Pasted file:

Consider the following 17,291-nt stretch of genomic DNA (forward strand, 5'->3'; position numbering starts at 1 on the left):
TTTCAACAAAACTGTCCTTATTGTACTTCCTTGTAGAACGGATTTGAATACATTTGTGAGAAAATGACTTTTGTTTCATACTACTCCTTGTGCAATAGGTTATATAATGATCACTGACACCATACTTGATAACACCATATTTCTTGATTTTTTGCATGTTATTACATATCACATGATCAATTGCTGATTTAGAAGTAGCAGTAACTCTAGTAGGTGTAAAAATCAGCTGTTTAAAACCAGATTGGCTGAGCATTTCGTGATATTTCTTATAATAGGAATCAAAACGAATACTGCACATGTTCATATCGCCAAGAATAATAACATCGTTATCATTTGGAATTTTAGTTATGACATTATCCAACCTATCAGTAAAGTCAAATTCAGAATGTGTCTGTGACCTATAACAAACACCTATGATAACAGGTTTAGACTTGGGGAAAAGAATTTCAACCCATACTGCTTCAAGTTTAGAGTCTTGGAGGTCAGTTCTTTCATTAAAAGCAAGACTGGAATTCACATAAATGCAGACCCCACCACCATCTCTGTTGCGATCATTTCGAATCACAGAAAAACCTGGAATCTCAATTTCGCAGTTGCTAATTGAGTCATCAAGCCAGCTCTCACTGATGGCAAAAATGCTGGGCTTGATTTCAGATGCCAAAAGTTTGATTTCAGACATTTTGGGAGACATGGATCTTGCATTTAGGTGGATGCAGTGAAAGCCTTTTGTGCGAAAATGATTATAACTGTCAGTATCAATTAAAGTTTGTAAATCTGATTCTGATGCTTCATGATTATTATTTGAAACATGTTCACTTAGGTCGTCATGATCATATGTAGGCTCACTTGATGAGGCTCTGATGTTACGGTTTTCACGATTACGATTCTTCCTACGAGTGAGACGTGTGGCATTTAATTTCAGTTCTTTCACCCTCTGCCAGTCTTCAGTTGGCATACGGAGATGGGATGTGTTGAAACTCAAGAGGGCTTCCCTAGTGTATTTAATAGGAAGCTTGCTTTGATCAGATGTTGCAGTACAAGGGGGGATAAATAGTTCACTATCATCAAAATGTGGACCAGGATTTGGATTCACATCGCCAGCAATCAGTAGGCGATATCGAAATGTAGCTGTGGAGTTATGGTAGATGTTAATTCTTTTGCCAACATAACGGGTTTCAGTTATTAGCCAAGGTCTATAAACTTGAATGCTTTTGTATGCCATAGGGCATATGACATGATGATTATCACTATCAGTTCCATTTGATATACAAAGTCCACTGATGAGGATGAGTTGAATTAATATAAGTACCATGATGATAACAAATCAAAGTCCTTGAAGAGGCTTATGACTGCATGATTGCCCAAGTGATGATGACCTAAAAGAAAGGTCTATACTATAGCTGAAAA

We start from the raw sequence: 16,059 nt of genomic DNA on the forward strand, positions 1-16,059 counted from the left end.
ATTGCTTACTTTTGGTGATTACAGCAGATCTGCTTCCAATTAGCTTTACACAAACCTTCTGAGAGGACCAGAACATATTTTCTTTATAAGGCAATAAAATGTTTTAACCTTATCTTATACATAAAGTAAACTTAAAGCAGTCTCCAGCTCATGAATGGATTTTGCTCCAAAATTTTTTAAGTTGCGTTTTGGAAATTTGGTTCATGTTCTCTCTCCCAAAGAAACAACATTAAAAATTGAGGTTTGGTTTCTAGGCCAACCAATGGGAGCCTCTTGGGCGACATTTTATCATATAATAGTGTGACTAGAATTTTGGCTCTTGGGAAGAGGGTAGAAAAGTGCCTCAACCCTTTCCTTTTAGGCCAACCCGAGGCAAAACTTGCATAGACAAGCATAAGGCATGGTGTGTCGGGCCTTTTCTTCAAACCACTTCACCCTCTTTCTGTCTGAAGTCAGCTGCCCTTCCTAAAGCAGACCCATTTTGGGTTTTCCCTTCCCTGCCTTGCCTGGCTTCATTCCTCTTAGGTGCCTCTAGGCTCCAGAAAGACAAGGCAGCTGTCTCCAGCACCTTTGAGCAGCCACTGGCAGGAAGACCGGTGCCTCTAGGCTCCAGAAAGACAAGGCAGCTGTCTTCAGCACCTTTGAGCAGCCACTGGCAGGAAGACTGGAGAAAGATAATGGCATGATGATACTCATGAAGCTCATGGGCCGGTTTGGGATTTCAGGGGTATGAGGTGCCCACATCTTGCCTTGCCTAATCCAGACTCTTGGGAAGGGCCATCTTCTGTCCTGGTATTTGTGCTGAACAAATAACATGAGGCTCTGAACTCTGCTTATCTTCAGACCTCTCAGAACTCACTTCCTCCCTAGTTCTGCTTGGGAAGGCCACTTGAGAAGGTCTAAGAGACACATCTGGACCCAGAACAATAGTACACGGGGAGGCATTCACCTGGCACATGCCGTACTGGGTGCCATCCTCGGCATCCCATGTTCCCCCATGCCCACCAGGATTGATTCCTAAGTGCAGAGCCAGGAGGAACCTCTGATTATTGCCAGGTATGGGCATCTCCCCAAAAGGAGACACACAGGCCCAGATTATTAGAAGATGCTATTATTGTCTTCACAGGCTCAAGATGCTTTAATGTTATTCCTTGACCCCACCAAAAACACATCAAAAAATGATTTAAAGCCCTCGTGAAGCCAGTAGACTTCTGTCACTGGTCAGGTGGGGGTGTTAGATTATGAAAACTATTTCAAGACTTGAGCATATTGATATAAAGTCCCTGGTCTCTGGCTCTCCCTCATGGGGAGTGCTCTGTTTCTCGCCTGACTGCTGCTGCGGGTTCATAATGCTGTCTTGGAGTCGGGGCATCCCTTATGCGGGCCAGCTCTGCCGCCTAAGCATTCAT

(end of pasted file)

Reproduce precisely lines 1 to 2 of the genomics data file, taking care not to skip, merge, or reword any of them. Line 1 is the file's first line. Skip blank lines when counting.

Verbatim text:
Consider the following 17,291-nt stretch of genomic DNA (forward strand, 5'->3'; position numbering starts at 1 on the left):
TTTCAACAAAACTGTCCTTATTGTACTTCCTTGTAGAACGGATTTGAATACATTTGTGAGAAAATGACTTTTGTTTCATACTACTCCTTGTGCAATAGGTTATATAATGATCACTGACACCATACTTGATAACACCATATTTCTTGATTTTTTGCATGTTATTACATATCACATGATCAATTGCTGATTTAGAAGTAGCAGTAACTCTAGTAGGTGTAAAAATCAGCTGTTTAAAACCAGATTGGCTGAGCATTTCGTGATATTTCTTATAATAGGAATCAAAACGAATACTGCACATGTTCATATCGCCAAGAATAATAACATCGTTATCATTTGGAATTTTAGTTATGACATTATCCAACCTATCAGTAAAGTCAAATTCAGAATGTGTCTGTGACCTATAACAAACACCTATGATAACAGGTTTAGACTTGGGGAAAAGAATTTCAACCCATACTGCTTCAAGTTTAGAGTCTTGGAGGTCAGTTCTTTCATTAAAAGCAAGACTGGAATTCACATAAATGCAGACCCCACCACCATCTCTGTTGCGATCATTTCGAATCACAGAAAAACCTGGAATCTCAATTTCGCAGTTGCTAATTGAGTCATCAAGCCAGCTCTCACTGATGGCAAAAATGCTGGGCTTGATTTCAGATGCCAAAAGTTTGATTTCAGACATTTTGGGAGACATGGATCTTGCATTTAGGTGGATGCAGTGAAAGCCTTTTGTGCGAAAATGATTATAACTGTCAGTATCAATTAAAGTTTGTAAATCTGATTCTGATGCTTCATGATTATTATTTGAAACATGTTCACTTAGGTCGTCATGATCATATGTAGGCTCACTTGATGAGGCTCTGATGTTACGGTTTTCACGATTACGATTCTTCCTACGAGTGAGACGTGTGGCATTTAATTTCAGTTCTTTCACCCTCTGCCAGTCTTCAGTTGGCATACGGAGATGGGATGTGTTGAAACTCAAGAGGGCTTCCCTAGTGTATTTAATAGGAAGCTTGCTTTGATCAGATGTTGCAGTACAAGGGGGGATAAATAGTTCACTATCATCAAAATGTGGACCAGGATTTGGATTCACATCGCCAGCAATCAGTAGGCGATATCGAAATGTAGCTGTGGAGTTATGGTAGATGTTAATTCTTTTGCCAACATAACGGGTTTCAGTTATTAGCCAAGGTCTATAAACTTGAATGCTTTTGTATGCCATAGGGCATATGACATGATGATTATCACTATCAGTTCCATTTGATATACAAAGTCCACTGATGAGGATGAGTTGAATTAATATAAGTACCATGATGATAACAAATCAAAGTCCTTGAAGAGGCTTATGACTGCATGATTGCCCAAGTGATGATGACCTAAAAGAAAGGTCTATACTATAGCTGAAAA